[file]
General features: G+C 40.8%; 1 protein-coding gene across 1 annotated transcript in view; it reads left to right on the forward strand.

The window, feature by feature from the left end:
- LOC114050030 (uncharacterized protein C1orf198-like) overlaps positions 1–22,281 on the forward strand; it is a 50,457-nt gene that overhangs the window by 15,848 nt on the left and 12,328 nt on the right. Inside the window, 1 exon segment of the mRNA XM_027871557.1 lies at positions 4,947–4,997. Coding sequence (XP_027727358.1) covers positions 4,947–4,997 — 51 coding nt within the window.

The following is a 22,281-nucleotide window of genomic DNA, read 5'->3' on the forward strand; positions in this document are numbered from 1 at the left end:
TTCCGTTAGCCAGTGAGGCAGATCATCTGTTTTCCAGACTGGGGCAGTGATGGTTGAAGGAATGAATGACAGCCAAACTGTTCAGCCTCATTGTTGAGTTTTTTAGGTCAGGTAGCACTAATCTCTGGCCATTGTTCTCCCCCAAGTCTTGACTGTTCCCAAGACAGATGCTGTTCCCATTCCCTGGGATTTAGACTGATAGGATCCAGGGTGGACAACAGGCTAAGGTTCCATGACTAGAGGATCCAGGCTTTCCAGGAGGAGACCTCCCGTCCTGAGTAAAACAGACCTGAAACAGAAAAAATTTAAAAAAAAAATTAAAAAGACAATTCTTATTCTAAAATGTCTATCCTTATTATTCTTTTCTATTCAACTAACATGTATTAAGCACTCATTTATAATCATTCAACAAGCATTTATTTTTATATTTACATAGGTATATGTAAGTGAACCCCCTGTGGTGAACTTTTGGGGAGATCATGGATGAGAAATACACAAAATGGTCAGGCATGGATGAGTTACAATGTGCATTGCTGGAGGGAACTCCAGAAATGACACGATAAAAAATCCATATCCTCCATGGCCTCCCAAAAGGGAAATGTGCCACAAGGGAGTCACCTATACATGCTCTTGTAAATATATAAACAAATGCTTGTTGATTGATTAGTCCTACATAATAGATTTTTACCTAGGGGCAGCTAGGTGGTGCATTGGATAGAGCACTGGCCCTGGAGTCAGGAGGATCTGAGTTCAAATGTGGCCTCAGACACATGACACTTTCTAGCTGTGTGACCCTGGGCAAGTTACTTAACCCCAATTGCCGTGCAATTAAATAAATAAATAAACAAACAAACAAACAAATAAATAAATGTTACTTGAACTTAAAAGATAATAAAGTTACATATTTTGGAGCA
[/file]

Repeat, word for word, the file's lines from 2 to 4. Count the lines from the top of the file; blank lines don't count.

The window, feature by feature from the left end:
- LOC114050030 (uncharacterized protein C1orf198-like) overlaps positions 1–22,281 on the forward strand; it is a 50,457-nt gene that overhangs the window by 15,848 nt on the left and 12,328 nt on the right. Inside the window, 1 exon segment of the mRNA XM_027871557.1 lies at positions 4,947–4,997. Coding sequence (XP_027727358.1) covers positions 4,947–4,997 — 51 coding nt within the window.

The following is a 22,281-nucleotide window of genomic DNA, read 5'->3' on the forward strand; positions in this document are numbered from 1 at the left end: